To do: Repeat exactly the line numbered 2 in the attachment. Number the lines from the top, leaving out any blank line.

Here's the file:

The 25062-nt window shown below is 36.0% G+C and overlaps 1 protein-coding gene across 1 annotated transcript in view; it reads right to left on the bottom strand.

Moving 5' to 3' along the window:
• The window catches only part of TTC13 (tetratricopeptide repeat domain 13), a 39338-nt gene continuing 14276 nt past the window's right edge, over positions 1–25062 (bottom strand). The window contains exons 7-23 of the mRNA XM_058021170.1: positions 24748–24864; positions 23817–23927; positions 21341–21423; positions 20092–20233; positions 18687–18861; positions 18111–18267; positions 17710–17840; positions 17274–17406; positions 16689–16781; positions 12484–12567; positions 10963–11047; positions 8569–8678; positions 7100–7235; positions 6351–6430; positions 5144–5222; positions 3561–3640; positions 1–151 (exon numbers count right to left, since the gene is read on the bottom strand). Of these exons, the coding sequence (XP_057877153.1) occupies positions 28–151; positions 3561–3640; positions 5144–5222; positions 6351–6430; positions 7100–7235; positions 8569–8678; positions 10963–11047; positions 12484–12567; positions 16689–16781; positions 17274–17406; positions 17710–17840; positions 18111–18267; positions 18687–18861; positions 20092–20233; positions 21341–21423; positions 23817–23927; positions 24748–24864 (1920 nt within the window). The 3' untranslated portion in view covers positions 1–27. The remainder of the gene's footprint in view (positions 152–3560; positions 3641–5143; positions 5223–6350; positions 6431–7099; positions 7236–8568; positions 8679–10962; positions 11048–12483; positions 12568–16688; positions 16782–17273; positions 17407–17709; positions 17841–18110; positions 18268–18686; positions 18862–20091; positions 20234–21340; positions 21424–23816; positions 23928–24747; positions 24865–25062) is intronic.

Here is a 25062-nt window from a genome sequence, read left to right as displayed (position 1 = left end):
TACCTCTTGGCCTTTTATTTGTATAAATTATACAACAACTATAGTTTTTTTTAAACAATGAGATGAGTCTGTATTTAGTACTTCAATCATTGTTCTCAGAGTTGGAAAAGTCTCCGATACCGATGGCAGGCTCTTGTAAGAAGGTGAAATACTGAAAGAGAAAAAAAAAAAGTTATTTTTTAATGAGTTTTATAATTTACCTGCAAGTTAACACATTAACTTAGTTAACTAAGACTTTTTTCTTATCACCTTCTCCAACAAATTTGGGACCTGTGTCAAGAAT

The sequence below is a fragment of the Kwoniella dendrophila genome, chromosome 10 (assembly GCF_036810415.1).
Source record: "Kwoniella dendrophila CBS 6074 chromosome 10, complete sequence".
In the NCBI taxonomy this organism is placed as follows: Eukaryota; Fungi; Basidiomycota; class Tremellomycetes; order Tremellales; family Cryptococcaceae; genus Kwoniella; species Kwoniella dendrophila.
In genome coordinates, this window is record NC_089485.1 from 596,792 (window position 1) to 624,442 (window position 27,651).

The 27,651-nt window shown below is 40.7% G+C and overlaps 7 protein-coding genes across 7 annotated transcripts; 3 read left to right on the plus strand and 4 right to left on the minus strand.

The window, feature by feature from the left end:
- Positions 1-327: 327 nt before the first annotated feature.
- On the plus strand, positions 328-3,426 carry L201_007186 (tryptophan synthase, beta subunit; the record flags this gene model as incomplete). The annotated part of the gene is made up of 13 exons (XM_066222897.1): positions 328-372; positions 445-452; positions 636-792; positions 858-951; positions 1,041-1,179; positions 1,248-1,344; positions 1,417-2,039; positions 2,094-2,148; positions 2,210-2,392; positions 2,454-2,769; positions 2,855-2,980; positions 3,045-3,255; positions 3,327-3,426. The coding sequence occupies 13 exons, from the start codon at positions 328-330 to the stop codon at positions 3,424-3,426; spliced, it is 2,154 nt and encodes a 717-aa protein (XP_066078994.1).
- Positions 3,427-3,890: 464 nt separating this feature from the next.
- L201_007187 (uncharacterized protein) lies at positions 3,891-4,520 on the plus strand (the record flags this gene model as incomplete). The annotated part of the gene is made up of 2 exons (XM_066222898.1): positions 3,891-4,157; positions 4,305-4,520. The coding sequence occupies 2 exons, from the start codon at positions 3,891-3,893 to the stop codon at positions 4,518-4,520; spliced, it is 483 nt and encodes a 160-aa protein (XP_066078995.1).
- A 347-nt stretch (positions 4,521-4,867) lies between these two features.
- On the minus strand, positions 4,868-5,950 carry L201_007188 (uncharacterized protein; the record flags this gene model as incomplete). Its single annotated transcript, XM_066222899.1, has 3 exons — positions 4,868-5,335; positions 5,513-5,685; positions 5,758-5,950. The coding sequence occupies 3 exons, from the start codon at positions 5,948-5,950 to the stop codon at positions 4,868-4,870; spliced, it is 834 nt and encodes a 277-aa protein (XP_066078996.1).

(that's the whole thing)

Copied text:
Moving 5' to 3' along the window: